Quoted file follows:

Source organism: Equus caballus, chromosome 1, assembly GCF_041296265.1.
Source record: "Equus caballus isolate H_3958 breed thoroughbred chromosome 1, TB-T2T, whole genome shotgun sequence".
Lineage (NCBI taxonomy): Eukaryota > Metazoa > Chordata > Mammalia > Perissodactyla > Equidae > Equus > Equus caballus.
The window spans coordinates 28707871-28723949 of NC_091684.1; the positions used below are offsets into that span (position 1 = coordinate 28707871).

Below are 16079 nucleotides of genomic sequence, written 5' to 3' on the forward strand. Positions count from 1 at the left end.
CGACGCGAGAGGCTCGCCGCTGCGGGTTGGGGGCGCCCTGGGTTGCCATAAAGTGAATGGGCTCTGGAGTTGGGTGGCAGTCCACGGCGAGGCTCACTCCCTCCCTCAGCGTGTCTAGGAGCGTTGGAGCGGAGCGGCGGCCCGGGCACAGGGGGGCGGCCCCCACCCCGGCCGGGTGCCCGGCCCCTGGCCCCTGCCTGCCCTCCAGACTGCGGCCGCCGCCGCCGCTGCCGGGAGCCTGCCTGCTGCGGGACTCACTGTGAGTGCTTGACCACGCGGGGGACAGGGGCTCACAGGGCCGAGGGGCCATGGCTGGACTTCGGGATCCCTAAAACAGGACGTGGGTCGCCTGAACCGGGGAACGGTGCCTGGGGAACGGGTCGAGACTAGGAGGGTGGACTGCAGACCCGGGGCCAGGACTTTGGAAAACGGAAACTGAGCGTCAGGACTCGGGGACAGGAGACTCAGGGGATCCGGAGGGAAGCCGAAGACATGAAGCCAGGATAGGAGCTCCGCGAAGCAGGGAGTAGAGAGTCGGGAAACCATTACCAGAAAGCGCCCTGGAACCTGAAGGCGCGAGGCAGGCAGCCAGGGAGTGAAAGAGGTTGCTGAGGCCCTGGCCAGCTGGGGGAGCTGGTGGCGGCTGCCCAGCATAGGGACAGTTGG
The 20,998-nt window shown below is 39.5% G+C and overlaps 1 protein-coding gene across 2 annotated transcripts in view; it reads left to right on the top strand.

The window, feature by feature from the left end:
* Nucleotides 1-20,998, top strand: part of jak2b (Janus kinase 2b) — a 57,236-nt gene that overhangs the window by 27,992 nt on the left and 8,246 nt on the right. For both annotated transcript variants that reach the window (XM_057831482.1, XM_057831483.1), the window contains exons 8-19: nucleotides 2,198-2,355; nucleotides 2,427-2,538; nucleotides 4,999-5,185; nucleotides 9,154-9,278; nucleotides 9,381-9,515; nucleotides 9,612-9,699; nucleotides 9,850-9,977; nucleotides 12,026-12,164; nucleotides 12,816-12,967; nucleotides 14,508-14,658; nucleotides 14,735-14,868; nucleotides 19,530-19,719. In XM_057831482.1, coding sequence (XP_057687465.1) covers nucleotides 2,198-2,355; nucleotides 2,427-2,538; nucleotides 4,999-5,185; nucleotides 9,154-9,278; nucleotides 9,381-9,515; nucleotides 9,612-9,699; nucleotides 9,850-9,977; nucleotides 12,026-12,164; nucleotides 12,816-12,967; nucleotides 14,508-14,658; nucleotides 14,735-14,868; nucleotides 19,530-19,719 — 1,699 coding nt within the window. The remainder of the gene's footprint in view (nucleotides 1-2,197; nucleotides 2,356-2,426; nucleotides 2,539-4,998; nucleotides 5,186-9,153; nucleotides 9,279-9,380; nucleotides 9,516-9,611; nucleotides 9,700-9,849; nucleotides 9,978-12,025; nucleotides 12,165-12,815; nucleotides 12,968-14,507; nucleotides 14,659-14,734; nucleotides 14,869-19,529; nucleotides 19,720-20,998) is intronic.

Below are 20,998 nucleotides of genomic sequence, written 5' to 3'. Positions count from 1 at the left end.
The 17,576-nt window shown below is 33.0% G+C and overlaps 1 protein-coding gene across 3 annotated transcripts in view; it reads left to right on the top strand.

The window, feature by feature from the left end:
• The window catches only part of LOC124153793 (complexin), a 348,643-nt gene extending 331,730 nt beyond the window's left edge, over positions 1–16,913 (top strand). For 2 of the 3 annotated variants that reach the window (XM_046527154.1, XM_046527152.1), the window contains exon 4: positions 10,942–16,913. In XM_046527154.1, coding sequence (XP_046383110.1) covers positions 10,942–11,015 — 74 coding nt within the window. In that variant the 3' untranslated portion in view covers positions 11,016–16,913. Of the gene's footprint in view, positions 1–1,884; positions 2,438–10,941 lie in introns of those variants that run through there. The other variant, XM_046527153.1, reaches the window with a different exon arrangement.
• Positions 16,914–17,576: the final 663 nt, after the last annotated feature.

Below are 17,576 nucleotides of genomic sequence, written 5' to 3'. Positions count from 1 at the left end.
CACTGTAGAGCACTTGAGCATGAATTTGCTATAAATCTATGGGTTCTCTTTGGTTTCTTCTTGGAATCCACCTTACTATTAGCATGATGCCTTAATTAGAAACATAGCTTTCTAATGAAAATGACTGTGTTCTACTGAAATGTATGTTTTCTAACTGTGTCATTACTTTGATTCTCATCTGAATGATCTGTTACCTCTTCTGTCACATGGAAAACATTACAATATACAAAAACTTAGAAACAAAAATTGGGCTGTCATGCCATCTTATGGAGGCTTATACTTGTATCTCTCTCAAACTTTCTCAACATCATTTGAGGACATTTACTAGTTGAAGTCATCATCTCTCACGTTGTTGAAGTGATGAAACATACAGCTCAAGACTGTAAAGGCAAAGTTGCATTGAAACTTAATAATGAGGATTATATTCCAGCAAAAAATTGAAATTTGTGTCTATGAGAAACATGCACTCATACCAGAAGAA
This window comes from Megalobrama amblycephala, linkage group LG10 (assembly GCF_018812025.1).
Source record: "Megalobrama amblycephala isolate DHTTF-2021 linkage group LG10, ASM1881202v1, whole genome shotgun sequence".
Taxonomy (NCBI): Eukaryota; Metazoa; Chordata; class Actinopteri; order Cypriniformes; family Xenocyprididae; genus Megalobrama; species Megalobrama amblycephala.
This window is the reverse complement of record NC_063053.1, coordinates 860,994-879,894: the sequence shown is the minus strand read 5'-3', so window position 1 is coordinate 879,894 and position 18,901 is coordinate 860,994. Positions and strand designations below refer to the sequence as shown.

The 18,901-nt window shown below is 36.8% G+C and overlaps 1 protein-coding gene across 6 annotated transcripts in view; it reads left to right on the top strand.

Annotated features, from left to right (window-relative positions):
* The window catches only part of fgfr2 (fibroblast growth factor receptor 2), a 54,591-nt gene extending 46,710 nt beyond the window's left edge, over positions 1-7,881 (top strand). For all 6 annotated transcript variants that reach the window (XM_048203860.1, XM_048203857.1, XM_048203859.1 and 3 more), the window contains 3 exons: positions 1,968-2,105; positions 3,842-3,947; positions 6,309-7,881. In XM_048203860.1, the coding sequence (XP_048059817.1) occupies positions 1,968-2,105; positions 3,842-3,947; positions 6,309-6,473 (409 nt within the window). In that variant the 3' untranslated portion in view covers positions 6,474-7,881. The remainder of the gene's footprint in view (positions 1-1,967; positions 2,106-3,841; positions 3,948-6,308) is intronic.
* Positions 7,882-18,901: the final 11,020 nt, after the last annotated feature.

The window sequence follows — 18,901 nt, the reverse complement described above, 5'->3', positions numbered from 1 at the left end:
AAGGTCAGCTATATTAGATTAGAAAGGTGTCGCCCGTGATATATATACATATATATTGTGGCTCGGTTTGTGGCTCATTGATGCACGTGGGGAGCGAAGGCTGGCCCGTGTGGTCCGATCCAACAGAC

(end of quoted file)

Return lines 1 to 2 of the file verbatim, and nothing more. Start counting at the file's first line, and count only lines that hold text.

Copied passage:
Source organism: Equus caballus, chromosome 1, assembly GCF_041296265.1.
Source record: "Equus caballus isolate H_3958 breed thoroughbred chromosome 1, TB-T2T, whole genome shotgun sequence".